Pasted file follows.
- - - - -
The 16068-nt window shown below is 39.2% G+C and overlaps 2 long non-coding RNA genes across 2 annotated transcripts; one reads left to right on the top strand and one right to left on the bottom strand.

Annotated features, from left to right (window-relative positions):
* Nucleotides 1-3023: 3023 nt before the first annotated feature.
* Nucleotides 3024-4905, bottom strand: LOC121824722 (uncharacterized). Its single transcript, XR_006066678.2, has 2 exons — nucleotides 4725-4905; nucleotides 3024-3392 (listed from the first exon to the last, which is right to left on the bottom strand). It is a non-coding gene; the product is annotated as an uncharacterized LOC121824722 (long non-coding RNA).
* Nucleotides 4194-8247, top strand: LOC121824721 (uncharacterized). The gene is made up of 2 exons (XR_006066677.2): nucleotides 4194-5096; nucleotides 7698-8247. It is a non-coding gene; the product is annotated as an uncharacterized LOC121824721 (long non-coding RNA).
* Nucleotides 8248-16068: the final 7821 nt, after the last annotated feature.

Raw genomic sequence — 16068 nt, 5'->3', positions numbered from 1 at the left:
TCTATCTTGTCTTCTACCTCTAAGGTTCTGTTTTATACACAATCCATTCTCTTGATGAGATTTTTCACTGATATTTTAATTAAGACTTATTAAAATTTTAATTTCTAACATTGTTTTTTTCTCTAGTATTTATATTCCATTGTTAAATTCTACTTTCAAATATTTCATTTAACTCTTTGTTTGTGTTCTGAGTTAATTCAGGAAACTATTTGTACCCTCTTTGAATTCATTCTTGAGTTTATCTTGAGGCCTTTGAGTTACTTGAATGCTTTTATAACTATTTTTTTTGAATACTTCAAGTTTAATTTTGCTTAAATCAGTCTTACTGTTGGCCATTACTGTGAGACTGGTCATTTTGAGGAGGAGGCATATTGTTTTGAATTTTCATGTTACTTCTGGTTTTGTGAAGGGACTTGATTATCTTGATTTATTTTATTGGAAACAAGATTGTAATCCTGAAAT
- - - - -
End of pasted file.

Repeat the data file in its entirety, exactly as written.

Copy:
The 16068-nt window shown below is 39.2% G+C and overlaps 2 long non-coding RNA genes across 2 annotated transcripts; one reads left to right on the top strand and one right to left on the bottom strand.

Annotated features, from left to right (window-relative positions):
* Nucleotides 1-3023: 3023 nt before the first annotated feature.
* Nucleotides 3024-4905, bottom strand: LOC121824722 (uncharacterized). Its single transcript, XR_006066678.2, has 2 exons — nucleotides 4725-4905; nucleotides 3024-3392 (listed from the first exon to the last, which is right to left on the bottom strand). It is a non-coding gene; the product is annotated as an uncharacterized LOC121824722 (long non-coding RNA).
* Nucleotides 4194-8247, top strand: LOC121824721 (uncharacterized). The gene is made up of 2 exons (XR_006066677.2): nucleotides 4194-5096; nucleotides 7698-8247. It is a non-coding gene; the product is annotated as an uncharacterized LOC121824721 (long non-coding RNA).
* Nucleotides 8248-16068: the final 7821 nt, after the last annotated feature.

Raw genomic sequence — 16068 nt, 5'->3', positions numbered from 1 at the left:
TCTATCTTGTCTTCTACCTCTAAGGTTCTGTTTTATACACAATCCATTCTCTTGATGAGATTTTTCACTGATATTTTAATTAAGACTTATTAAAATTTTAATTTCTAACATTGTTTTTTTCTCTAGTATTTATATTCCATTGTTAAATTCTACTTTCAAATATTTCATTTAACTCTTTGTTTGTGTTCTGAGTTAATTCAGGAAACTATTTGTACCCTCTTTGAATTCATTCTTGAGTTTATCTTGAGGCCTTTGAGTTACTTGAATGCTTTTATAACTATTTTTTTTGAATACTTCAAGTTTAATTTTGCTTAAATCAGTCTTACTGTTGGCCATTACTGTGAGACTGGTCATTTTGAGGAGGAGGCATATTGTTTTGAATTTTCATGTTACTTCTGGTTTTGTGAAGGGACTTGATTATCTTGATTTATTTTATTGGAAACAAGATTGTAATCCTGAAAT